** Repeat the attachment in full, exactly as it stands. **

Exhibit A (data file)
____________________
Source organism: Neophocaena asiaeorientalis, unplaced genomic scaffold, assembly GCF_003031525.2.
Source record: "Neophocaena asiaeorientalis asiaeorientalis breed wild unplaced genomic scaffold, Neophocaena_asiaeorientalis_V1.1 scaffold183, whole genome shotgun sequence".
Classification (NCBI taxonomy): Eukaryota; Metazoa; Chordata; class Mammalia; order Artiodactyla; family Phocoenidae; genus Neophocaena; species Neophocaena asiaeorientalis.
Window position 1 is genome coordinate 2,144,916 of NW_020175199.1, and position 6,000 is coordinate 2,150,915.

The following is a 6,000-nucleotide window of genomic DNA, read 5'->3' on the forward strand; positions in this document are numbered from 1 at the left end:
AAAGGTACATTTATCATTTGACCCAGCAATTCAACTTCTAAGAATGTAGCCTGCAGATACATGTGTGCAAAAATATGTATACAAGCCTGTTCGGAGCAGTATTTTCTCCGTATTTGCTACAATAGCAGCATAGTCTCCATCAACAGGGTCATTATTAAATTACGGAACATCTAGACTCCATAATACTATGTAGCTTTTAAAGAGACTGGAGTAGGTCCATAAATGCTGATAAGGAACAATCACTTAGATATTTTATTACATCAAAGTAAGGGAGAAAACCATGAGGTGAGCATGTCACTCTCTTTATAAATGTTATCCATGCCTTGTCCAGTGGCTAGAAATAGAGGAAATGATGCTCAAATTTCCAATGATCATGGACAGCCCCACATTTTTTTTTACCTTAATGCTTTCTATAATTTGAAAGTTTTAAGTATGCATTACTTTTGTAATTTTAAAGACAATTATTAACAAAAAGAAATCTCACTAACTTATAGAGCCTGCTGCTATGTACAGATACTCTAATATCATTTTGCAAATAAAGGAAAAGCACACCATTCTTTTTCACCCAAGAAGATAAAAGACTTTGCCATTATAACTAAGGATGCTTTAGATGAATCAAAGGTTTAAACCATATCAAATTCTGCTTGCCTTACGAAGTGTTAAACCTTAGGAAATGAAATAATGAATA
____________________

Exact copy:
Source organism: Neophocaena asiaeorientalis, unplaced genomic scaffold, assembly GCF_003031525.2.
Source record: "Neophocaena asiaeorientalis asiaeorientalis breed wild unplaced genomic scaffold, Neophocaena_asiaeorientalis_V1.1 scaffold183, whole genome shotgun sequence".
Classification (NCBI taxonomy): Eukaryota; Metazoa; Chordata; class Mammalia; order Artiodactyla; family Phocoenidae; genus Neophocaena; species Neophocaena asiaeorientalis.
Window position 1 is genome coordinate 2,144,916 of NW_020175199.1, and position 6,000 is coordinate 2,150,915.

The following is a 6,000-nucleotide window of genomic DNA, read 5'->3' on the forward strand; positions in this document are numbered from 1 at the left end:
AAAGGTACATTTATCATTTGACCCAGCAATTCAACTTCTAAGAATGTAGCCTGCAGATACATGTGTGCAAAAATATGTATACAAGCCTGTTCGGAGCAGTATTTTCTCCGTATTTGCTACAATAGCAGCATAGTCTCCATCAACAGGGTCATTATTAAATTACGGAACATCTAGACTCCATAATACTATGTAGCTTTTAAAGAGACTGGAGTAGGTCCATAAATGCTGATAAGGAACAATCACTTAGATATTTTATTACATCAAAGTAAGGGAGAAAACCATGAGGTGAGCATGTCACTCTCTTTATAAATGTTATCCATGCCTTGTCCAGTGGCTAGAAATAGAGGAAATGATGCTCAAATTTCCAATGATCATGGACAGCCCCACATTTTTTTTTACCTTAATGCTTTCTATAATTTGAAAGTTTTAAGTATGCATTACTTTTGTAATTTTAAAGACAATTATTAACAAAAAGAAATCTCACTAACTTATAGAGCCTGCTGCTATGTACAGATACTCTAATATCATTTTGCAAATAAAGGAAAAGCACACCATTCTTTTTCACCCAAGAAGATAAAAGACTTTGCCATTATAACTAAGGATGCTTTAGATGAATCAAAGGTTTAAACCATATCAAATTCTGCTTGCCTTACGAAGTGTTAAACCTTAGGAAATGAAATAATGAATA